Washington State Bar

Formal Opinion 185 (1990)

Ethical Duty of a Lawyer Who Guarantees Payment on Behalf of a Client to a Creditor from Proceeds of Settlement or Judgment


What are the ethical duties of a lawyer who guarantees payment, either orally or in writing, on behalf of a client to a creditor such as healthcare provider, from proceeds of settlement or judgment?


Frequently, a lawyer representing an injured person in a contingent fee case is requested by a healthcare provider or other creditor to guarantee payment of the creditor’s claim (not related to the expenses of the litigation) from the proceeds of any settlement or judgment recovered on behalf of the client in return for an agreement by the creditor to forego any attempt to collect the debt in the meantime. At times a creditor such as a healthcare provider may ask the lawyer and/or the client to sign a lien form or other written “guarantee”; at other times, the creditor may merely accept the assurances of the lawyer that the debt will be paid from any settlement or judgment. Assuming that the client consents to such a “guarantee,” a lawyer may properly enter into such an arrangement with the client’s creditor. The ethical dilemma arises when, after settlement or judgment, the client requests that the lawyer disburse all proceeds of the settlement or judgment directly to the client, without paying the creditor. RPC 1.14(b)(4) requires that a lawyer pay at a client’s request all funds in the lawyer’s possession which the client is entitled to receive. The question is whether the client is entitled to receive those funds which the lawyer, with the client’s consent, has guaranteed would be paid to the creditor.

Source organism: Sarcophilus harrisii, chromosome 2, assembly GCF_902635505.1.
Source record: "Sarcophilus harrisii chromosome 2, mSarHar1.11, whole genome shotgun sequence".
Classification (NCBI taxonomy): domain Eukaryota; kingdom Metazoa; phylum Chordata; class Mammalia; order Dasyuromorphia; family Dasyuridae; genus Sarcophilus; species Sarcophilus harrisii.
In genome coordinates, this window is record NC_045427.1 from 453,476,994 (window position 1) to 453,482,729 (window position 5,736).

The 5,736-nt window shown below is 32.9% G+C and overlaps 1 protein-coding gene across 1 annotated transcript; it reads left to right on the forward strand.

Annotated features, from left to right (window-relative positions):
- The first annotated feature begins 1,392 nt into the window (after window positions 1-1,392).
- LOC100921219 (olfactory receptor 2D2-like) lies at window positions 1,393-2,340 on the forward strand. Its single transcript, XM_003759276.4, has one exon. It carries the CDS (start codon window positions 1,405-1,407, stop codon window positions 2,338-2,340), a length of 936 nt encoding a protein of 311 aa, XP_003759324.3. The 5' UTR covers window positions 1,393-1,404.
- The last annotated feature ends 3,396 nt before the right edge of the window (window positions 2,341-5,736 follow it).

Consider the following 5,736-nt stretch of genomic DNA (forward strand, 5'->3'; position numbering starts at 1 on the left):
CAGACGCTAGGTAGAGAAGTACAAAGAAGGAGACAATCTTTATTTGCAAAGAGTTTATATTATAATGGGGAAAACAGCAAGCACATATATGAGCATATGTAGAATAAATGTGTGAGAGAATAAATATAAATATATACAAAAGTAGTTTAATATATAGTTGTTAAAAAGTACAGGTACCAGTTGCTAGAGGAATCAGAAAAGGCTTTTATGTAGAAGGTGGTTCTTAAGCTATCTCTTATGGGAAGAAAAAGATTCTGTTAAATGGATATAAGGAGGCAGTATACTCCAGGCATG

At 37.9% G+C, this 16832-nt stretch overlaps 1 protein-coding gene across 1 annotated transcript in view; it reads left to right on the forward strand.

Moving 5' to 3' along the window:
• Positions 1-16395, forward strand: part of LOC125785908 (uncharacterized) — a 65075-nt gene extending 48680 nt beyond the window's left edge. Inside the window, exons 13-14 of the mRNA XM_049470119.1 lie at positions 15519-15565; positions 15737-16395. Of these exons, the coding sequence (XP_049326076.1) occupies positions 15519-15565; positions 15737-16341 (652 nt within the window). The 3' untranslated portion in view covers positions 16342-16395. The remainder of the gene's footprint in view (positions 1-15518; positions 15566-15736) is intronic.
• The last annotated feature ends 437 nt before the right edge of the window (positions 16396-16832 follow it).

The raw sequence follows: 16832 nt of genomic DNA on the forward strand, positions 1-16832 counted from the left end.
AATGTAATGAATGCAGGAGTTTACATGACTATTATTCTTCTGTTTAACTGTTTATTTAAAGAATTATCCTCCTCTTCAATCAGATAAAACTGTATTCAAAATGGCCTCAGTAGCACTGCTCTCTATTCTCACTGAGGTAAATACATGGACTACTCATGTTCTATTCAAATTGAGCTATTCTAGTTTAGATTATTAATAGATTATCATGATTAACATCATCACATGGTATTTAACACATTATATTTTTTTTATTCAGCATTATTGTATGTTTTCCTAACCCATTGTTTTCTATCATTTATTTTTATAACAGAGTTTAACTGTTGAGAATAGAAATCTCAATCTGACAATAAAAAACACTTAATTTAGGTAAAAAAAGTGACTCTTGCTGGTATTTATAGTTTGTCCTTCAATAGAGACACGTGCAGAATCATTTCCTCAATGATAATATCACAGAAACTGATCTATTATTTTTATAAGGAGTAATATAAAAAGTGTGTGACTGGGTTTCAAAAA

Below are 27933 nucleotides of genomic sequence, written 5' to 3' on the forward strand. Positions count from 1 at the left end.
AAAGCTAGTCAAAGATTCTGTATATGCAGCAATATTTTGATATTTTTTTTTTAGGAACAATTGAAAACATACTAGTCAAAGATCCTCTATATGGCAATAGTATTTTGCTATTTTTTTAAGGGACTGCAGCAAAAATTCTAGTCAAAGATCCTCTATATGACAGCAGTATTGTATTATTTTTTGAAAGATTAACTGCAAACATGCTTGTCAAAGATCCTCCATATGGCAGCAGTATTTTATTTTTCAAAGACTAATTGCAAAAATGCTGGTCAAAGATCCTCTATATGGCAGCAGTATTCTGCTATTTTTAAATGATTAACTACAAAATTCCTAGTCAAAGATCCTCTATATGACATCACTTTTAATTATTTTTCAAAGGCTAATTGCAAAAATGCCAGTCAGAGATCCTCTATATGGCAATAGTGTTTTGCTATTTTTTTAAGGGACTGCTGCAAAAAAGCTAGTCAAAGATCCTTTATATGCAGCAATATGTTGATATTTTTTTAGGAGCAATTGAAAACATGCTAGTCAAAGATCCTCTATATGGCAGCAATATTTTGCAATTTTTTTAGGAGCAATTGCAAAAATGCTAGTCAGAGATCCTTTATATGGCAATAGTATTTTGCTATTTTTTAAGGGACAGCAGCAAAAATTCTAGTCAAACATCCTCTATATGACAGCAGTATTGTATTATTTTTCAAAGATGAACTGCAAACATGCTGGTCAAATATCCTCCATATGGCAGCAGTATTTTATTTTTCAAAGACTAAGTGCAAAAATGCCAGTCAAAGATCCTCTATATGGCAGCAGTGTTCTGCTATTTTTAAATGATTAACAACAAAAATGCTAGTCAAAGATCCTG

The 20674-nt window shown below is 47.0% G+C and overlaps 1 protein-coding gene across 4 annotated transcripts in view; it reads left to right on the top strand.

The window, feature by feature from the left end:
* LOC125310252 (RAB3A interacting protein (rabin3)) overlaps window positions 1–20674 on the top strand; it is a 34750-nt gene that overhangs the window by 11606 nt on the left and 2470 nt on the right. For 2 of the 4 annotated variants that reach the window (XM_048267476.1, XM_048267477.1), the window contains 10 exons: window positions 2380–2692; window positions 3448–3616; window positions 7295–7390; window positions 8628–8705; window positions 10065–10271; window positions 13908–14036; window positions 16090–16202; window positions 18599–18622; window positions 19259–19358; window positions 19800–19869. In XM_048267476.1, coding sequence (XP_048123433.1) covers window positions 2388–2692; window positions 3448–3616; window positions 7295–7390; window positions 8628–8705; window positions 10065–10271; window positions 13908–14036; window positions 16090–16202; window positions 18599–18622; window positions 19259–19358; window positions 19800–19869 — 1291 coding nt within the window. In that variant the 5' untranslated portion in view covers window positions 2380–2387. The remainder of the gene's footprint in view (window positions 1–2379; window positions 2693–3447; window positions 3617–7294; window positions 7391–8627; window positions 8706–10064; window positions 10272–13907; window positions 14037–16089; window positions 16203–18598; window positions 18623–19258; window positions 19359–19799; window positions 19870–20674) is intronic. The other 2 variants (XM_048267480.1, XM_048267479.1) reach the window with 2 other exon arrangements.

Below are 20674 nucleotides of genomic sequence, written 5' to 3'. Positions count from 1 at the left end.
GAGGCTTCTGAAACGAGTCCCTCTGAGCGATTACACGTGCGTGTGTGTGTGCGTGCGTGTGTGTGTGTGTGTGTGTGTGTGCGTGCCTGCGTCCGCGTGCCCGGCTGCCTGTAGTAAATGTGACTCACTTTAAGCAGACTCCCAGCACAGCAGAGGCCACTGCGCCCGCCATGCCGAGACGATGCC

Before the lawyer may guarantee payment of such funds, or advise a client to sign a lien or guarantee, the lawyer must explain the matter to the client “to the extent reasonably necessary to permit the client to make informed decisions regarding” the lien or guarantee. (RPC 1.4(b). This explanation may be included in the written contingent fee agreement. RPC 1.5(c). The explanation should include the advice to the client that once the client has authorized payment of such debts, that authorization is irrevocable by the client. If the client subsequently has a good-faith dispute as to the amount to be paid, the lawyer should advise the client and the creditor that the lawyer will continue to hold the funds in trust until the dispute is resolved.

Assuming that the client has been properly advised of the effect of making or signing a guarantee or lien, and has consented thereto, the Committee is of the opinion that, absent a good-faith dispute as to the amount of debt claimed by the creditor to be due, the client has authorized payment of those funds by the lawyer and is no longer “entitled” to disbursal of those funds by the lawyer. Further, the Committee is of the opinion that failure by the lawyer to honor a guarantee or lien the lawyer has signed or agreed to in connection with representation of a client would violate RPC 4.3 where the lawyer has failed to correct a misunderstanding by an unrepresented person as to the obligation by the lawyer to pay the creditor; and would violate RPC 4.4, which prohibits a lawyer from using means that have no substantial purpose other than to burden a third party, in this case by misleading the creditor into believing that the debt of the client would be paid.

If the lawyer had entered into such a “guarantee” without the client’s consent, then the lawyer may not withhold the funds from the client if the client requests them. Whether by making such a “guarantee” the lawyer has obligated himself or herself to the creditor is a legal question on which the Committee can render no opinion. However, representing to a creditor of a client that the lawyer had authorization to enter into such an arrangement when the client had not consented to it might constitute a violation of RPC 8.4(c) and might subject the lawyer to discipline.

Financial obligations owed by a client, such as medical bills owed to a healthcare provider, must be distinguished from expenses related to litigation, such as expert witness and court reporter fees. See, In re Witteman, 108 Wn.2d 281, 737 P.2d 1268 (1987); Copp v. Breskin, et al., 56 Wn. App. 229, 782 P 2d 1104 (1989).